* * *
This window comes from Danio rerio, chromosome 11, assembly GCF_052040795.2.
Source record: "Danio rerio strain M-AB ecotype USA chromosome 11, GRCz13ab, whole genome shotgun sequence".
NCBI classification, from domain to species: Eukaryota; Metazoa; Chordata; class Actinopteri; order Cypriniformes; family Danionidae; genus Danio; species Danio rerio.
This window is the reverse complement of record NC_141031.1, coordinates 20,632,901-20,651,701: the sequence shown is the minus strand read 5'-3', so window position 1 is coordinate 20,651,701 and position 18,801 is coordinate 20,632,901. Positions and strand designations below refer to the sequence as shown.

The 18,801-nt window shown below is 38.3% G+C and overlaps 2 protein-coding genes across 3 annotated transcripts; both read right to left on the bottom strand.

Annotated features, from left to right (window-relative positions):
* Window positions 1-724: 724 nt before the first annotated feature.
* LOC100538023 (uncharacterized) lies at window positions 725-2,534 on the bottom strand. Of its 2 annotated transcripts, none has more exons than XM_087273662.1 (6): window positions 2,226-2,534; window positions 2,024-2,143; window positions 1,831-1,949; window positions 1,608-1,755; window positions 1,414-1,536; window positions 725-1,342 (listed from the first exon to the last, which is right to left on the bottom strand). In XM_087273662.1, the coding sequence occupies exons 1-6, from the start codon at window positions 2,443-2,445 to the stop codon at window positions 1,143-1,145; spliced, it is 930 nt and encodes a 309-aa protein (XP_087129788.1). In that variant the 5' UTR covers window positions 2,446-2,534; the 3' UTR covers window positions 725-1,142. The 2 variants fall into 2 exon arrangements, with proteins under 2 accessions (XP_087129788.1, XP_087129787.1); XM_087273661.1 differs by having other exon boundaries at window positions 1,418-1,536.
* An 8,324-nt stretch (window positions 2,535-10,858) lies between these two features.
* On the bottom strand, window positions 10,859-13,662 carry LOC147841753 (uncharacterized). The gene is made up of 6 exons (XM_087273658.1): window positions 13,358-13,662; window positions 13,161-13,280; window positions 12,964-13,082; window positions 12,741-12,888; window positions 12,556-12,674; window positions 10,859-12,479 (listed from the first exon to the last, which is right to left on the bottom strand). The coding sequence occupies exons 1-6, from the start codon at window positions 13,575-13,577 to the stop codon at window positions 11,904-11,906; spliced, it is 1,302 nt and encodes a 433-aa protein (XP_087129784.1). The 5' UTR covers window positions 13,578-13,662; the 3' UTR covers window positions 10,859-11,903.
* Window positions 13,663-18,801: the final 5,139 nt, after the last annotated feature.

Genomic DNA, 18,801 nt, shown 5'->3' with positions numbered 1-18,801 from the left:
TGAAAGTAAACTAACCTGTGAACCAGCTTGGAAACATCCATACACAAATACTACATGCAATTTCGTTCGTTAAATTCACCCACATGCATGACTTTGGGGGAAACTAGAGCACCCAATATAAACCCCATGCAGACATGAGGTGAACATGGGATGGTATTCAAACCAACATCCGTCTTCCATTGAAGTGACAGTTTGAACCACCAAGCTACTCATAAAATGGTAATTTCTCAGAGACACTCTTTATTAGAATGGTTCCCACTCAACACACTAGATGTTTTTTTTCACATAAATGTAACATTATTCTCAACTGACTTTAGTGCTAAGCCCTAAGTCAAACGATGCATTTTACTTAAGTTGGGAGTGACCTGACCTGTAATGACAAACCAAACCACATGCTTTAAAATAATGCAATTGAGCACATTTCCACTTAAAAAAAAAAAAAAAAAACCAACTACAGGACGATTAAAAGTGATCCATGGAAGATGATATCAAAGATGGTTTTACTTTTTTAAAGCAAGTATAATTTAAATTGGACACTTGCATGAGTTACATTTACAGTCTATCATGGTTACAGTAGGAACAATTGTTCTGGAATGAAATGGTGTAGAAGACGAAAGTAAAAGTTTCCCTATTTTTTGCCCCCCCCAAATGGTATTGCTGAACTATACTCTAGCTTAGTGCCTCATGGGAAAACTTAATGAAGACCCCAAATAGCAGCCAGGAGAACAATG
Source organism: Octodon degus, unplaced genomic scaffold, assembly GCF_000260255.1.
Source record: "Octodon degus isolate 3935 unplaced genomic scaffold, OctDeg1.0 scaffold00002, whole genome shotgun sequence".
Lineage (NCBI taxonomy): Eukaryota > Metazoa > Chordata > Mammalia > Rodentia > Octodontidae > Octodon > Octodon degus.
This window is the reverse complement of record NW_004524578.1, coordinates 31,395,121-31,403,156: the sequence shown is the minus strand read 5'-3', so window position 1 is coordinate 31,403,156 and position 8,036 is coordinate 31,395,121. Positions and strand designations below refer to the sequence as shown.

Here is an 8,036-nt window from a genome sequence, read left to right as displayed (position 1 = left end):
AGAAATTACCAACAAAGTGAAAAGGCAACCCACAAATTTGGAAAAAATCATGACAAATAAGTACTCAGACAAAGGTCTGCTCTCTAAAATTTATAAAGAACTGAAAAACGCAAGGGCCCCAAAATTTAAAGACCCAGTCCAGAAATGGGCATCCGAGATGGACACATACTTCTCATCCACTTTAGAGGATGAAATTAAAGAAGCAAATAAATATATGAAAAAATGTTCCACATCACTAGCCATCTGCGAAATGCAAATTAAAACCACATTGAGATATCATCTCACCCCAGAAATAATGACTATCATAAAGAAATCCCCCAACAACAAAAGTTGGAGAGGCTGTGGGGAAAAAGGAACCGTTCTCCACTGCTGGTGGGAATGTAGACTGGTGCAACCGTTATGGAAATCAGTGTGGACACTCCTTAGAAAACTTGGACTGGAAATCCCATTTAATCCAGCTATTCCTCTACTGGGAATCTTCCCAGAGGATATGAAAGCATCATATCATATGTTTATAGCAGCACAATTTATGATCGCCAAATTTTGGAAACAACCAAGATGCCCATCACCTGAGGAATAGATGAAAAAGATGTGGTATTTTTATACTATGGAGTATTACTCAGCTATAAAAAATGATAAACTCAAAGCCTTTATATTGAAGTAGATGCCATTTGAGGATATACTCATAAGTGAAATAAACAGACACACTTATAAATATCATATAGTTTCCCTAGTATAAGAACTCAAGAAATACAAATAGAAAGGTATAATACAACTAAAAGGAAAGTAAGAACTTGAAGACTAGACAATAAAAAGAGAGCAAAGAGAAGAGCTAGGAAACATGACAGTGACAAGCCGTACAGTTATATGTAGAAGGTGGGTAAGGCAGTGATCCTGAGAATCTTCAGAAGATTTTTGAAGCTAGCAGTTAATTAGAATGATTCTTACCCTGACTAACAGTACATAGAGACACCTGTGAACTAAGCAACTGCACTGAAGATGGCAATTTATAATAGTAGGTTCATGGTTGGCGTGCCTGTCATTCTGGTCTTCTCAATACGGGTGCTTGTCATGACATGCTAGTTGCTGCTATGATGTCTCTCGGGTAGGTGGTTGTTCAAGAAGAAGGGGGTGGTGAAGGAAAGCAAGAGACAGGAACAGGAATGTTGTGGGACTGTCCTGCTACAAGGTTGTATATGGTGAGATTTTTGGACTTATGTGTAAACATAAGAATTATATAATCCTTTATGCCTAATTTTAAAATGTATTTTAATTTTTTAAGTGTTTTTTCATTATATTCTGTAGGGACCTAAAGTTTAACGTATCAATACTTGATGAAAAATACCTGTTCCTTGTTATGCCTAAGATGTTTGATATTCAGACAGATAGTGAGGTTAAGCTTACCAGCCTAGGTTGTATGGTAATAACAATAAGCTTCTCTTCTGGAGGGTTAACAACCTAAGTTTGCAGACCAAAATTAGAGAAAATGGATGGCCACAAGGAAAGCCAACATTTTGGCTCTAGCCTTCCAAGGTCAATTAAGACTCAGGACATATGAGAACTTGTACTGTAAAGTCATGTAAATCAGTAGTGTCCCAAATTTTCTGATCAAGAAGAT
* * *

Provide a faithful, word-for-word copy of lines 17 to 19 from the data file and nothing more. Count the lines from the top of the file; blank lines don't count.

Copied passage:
This window is the reverse complement of record NW_004524578.1, coordinates 31,395,121-31,403,156: the sequence shown is the minus strand read 5'-3', so window position 1 is coordinate 31,403,156 and position 8,036 is coordinate 31,395,121. Positions and strand designations below refer to the sequence as shown.

Here is an 8,036-nt window from a genome sequence, read left to right as displayed (position 1 = left end):
AGAAATTACCAACAAAGTGAAAAGGCAACCCACAAATTTGGAAAAAATCATGACAAATAAGTACTCAGACAAAGGTCTGCTCTCTAAAATTTATAAAGAACTGAAAAACGCAAGGGCCCCAAAATTTAAAGACCCAGTCCAGAAATGGGCATCCGAGATGGACACATACTTCTCATCCACTTTAGAGGATGAAATTAAAGAAGCAAATAAATATATGAAAAAATGTTCCACATCACTAGCCATCTGCGAAATGCAAATTAAAACCACATTGAGATATCATCTCACCCCAGAAATAATGACTATCATAAAGAAATCCCCCAACAACAAAAGTTGGAGAGGCTGTGGGGAAAAAGGAACCGTTCTCCACTGCTGGTGGGAATGTAGACTGGTGCAACCGTTATGGAAATCAGTGTGGACACTCCTTAGAAAACTTGGACTGGAAATCCCATTTAATCCAGCTATTCCTCTACTGGGAATCTTCCCAGAGGATATGAAAGCATCATATCATATGTTTATAGCAGCACAATTTATGATCGCCAAATTTTGGAAACAACCAAGATGCCCATCACCTGAGGAATAGATGAAAAAGATGTGGTATTTTTATACTATGGAGTATTACTCAGCTATAAAAAATGATAAACTCAAAGCCTTTATATTGAAGTAGATGCCATTTGAGGATATACTCATAAGTGAAATAAACAGACACACTTATAAATATCATATAGTTTCCCTAGTATAAGAACTCAAGAAATACAAATAGAAAGGTATAATACAACTAAAAGGAAAGTAAGAACTTGAAGACTAGACAATAAAAAGAGAGCAAAGAGAAGAGCTAGGAAACATGACAGTGACAAGCCGTACAGTTATATGTAGAAGGTGGGTAAGGCAGTGATCCTGAGAATCTTCAGAAGATTTTTGAAGCTAGCAGTTAATTAGAATGATTCTTACCCTGACTAACAGTACATAGAGACACCTGTGAACTAAGCAACTGCACTGAAGATGGCAATTTATAATAGTAGGTTCATGGTTGGCGTGCCTGTCATTCTGGTCTTCTCAATACGGGTGCTTGTCATGACATGCTAGTTGCTGCTATGATGTCTCTCGGGTAGGTGGTTGTTCAAGAAGAAGGGGGTGGTGAAGGAAAGCAAGAGACAGGAACAGGAATGTTGTGGGACTGTCCTGCTACAAGGTTGTATATGGTGAGATTTTTGGACTTATGTGTAAACATAAGAATTATATAATCCTTTATGCCTAATTTTAAAATGTATTTTAATTTTTTAAGTGTTTTTTCATTATATTCTGTAGGGACCTAAAGTTTAACGTATCAATACTTGATGAAAAATACCTGTTCCTTGTTATGCCTAAGATGTTTGATATTCAGACAGATAGTGAGGTTAAGCTTACCAGCCTAGGTTGTATGGTAATAACAATAAGCTTCTCTTCTGGAGGGTTAACAACCTAAGTTTGCAGACCAAAATTAGAGAAAATGGATGGCCACAAGGAAAGCCAACATTTTGGCTCTAGCCTTCCAAGGTCAATTAAGACTCAGGACATATGAGAACTTGTACTGTAAAGTCATGTAAATCAGTAGTGTCCCAAATTTTCTGATCAAGAAGAT